After Midnight digs through the glut of new and old genre films arriving each week on DVD and Blu-ray, singling out the horror, action, smut, and cult items that stand out from the schlock.
Last month, Kino Lorber announced the latest in its recent series of mergers, partnerships, and acquisitions (which collectively has made the company one of the more eclectic and reliably interesting independent companies releasing DVDs and Blu-rays today). Kino Lorber’s new partnership is with Scorpion Releasing, another independent home-video company, which for the past several years has seemingly acquired every 1970s/1980s pay-cable, UHF, and VHS favorite that Shout! Factory and Anchor Bay hasn’t. Kino Lorber will be distributing Scorpion titles for at least the next two years, starting this week with two DVDs: the 1981 swashbuckling adventure Green Ice and the 1976 environmental disaster picture Grizzly.
Grizzly is the bigger name of the two. A blatant Jaws ripoff, Grizzly stars chiseled, gravel-voiced character actor Christopher George as a ranger who argues with his supervisor that they should close a national park after several people are found dead, mauled by a 2,000-pound grizzly bear. The Kino/Scorpion disc adds the “Jaws With Claws” featurette, and a Q&A from a recent screening at the New Beverly in Los Angeles. But the main attraction is the movie itself: an entertainingly cheesy man-against-nature picture with beautiful scenery, a laughably familiar plot, wooden performances, and fun bear effects. One typical Grizzly scene has a female ranger stripping down to her underwear to frolic under a waterfall, and enjoying a few seconds of fun before a giant paw pops in from the side of the frame and ruins everything. Repeat that scene with campers, hikers, hunters—and throw in a shrill Robert O. Ragland score and a few gallumphing shots from the bear’s point of view—and that’s Grizzly. It’s a hundred times more glorious than any Sharknado.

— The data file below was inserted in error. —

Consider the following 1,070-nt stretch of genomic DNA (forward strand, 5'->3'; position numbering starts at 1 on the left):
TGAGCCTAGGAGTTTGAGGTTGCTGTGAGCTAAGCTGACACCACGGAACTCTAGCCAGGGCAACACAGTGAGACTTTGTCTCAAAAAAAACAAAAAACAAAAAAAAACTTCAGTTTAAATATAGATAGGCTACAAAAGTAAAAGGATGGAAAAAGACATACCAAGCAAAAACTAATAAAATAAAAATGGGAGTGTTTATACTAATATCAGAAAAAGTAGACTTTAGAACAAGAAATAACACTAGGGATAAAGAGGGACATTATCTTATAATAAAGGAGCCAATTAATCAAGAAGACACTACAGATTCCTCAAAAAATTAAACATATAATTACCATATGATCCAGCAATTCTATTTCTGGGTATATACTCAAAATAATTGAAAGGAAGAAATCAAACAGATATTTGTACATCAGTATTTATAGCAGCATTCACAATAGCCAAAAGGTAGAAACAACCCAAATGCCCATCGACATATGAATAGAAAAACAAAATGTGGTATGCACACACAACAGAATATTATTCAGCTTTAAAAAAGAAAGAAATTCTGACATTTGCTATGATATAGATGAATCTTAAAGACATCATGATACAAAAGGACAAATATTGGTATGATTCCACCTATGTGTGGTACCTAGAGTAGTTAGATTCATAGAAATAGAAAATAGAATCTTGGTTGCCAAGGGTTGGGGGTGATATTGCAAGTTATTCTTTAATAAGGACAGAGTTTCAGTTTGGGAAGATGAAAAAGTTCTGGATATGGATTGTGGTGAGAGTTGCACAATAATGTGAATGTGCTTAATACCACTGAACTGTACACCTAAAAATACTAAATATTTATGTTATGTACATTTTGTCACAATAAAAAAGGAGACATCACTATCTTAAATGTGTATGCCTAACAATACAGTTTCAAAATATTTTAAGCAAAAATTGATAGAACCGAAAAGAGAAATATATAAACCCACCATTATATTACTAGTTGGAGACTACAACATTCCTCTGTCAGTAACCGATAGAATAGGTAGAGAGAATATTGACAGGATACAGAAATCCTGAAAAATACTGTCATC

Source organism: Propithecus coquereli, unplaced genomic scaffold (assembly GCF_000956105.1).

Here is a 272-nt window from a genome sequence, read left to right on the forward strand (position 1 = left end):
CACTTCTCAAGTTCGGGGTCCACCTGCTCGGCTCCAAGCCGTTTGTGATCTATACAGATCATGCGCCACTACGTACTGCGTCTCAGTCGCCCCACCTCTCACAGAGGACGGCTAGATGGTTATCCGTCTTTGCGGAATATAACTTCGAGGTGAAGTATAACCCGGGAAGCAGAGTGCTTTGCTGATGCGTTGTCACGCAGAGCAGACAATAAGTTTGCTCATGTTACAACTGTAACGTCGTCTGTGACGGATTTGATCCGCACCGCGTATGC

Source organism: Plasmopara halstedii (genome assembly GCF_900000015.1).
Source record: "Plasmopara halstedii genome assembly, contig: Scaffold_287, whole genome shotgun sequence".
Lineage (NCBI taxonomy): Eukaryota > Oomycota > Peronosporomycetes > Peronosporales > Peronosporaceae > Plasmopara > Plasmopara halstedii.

It’s tempting to say that Green Ice owes its existence to Raiders Of The Lost Ark as much as Grizzly owes its to Jaws, but the two movies actually came out around the same time in 1981, and Green Ice doesn’t have the same throwback feel as the wave of pulp-inspired post-Raiders action pictures. Ryan O’Neal stars as a cash-strapped engineer who meets a bewitching young woman (Anne Archer) while vacationing in Mexico, and soon is involved in an elaborate scheme to foil a ruthless emerald smuggler (Omar Sharif). The movie includes jungle shootouts, hot-air balloons, capers in impregnable strongholds… the works. It’s pleasantly breezy but largely undistinguished, outside of Rolling Stones bassist Bill Wyman’s lush, synthesizer-accented score (which is available as an isolated audio track on the Kino/Scorpion DVD). Green Ice is exactly the kind of movie that played on TV repeatedly in the 1980s: good enough to watch through to the end, but not crazy enough to inspire a cult following. (It’s no Grizzly, in other words.)
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